The California Academy of Sciences’ new exhibit, Skin: Living Armor, Evolving Identity, aims to inspire wonder and curiosity about this uniquely complex organ, illustrate the incredibly adaptive properties of skin across all organisms, and spark dialogue and reflection about skin’s role in shaping human culture and identity.
The idea to develop an exhibit about skin is several years in the making and was initially inspired by the research of renowned biological anthropologist and former Academy curator Dr. Nina Jablonski. Jablonski, an Academy Fellow, studies the evolution of human skin and skin pigmentation and how humans adapt to their environments. Within the exhibit, the Academy presents visitors with a primer on the science of skin color, specifically how melanin, UV rays, and vitamin D impact skin color in all humans.
In particular, the Color & Culture section of this exhibit presents the topics of racism, prejudice, and discrimination through the lenses of history and science. These topics are undoubtedly difficult, complex, and distressing, and we included them within this exhibit because we feel that scientific institutions like the Academy have a duty—today more than ever—to call attention to the fact that human-created constructs of race and identity have shaped and divided humanity throughout history.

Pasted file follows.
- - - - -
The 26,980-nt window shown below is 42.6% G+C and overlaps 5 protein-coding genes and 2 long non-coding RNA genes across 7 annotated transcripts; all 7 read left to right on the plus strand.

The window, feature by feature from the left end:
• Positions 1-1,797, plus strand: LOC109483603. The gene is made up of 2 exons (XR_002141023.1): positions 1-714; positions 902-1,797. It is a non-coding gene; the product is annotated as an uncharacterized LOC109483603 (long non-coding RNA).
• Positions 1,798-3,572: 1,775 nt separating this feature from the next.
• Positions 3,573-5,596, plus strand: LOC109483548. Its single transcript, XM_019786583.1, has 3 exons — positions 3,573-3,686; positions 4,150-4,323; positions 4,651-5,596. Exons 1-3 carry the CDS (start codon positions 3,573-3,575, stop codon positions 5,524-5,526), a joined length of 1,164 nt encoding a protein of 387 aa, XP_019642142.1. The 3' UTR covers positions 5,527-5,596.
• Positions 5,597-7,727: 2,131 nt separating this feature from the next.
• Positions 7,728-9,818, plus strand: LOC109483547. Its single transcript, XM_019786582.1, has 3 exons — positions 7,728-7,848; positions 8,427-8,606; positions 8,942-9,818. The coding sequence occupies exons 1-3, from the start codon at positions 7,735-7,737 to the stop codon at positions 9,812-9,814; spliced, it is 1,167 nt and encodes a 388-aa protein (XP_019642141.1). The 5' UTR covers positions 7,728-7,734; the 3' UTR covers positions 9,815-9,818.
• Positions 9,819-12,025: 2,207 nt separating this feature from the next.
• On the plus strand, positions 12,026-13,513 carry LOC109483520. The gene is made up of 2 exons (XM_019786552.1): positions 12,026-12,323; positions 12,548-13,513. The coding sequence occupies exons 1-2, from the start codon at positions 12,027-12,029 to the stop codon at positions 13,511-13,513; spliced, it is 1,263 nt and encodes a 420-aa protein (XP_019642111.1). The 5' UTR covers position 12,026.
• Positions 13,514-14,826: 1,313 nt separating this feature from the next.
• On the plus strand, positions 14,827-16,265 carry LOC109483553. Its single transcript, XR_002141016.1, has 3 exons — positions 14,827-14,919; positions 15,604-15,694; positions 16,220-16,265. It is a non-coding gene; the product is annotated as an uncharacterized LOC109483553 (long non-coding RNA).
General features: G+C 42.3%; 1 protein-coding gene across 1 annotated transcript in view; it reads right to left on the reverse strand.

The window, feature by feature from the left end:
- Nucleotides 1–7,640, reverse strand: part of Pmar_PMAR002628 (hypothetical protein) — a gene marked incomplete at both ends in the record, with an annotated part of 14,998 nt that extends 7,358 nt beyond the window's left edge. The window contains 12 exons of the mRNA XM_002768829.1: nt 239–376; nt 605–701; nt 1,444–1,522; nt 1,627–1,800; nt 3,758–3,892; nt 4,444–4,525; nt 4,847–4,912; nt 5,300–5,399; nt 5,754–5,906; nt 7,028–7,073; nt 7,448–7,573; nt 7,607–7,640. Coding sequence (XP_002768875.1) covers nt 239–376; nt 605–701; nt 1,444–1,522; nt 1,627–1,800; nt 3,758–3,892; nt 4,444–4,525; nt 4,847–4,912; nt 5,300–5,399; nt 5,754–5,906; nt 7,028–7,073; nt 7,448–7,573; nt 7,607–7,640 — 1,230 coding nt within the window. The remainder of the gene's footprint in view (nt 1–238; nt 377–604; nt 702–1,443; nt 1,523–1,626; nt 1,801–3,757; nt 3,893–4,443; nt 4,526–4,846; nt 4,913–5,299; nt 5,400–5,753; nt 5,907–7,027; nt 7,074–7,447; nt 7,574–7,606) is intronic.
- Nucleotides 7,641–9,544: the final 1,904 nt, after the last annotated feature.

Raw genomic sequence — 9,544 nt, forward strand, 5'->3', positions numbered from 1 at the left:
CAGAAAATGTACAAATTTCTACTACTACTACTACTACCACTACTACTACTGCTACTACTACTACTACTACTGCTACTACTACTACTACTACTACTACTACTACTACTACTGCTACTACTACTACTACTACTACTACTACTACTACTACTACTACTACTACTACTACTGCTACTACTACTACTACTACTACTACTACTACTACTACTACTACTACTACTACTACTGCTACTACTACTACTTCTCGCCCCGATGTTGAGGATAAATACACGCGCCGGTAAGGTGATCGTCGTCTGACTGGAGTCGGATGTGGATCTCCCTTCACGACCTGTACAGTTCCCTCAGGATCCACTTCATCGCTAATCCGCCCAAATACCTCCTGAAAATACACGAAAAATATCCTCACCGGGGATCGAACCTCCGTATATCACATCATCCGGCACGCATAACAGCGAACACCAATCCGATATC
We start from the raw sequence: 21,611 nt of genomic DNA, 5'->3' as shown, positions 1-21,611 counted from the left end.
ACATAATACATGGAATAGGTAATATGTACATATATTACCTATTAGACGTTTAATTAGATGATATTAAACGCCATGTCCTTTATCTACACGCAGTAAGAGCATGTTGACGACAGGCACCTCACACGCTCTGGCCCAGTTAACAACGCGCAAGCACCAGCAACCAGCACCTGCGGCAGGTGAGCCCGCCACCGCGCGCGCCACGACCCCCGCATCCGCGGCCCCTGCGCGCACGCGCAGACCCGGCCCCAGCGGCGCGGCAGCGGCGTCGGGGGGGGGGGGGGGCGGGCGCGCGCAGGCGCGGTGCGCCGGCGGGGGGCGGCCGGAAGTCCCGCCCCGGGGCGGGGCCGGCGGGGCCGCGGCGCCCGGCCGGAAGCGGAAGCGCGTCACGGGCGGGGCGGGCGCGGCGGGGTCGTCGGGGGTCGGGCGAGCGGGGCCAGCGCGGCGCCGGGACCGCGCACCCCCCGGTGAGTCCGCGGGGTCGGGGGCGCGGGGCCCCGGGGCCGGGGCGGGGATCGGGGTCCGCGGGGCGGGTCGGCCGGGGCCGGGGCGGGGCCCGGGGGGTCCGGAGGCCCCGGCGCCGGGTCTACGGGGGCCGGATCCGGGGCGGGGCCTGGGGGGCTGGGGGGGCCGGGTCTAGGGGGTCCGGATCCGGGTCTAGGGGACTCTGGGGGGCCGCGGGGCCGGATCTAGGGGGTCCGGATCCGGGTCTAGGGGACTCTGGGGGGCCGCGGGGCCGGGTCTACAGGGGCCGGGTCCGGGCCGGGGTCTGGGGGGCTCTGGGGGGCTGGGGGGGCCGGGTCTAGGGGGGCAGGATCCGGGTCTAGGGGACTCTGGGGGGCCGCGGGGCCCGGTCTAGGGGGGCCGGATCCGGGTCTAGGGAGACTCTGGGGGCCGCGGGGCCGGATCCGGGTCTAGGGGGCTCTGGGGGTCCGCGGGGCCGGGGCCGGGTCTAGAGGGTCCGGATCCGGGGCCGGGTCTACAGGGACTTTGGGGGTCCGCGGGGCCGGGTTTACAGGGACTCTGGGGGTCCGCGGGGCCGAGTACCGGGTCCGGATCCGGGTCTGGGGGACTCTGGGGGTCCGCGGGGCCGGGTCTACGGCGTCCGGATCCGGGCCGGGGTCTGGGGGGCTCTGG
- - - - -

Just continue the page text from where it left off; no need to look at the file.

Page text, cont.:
The Academy’s mission as a natural history museum and scientific institution is to explore, explain, and sustain life, and a critical part of this mission is to engage audiences in the ways that science impacts our daily lives. This responsibility to the global community includes considering human biodiversity from a scientific and evolutionary perspective and fostering an understanding of how human-created ideas of race—which is, in fact, a fluid, cultural construct—can and have been used to divide and discriminate. The Skin exhibit leverages the research and expertise of Academy scientists, content advisors, and partners of diverse backgrounds and disciplines to tell the story of skin through a biological, anthropological, and social lens.
The Academy hopes that visitors to the Skin exhibit will take with them a deeper understanding of our shared humanity and recognize that we—as humans—are more alike than we are different.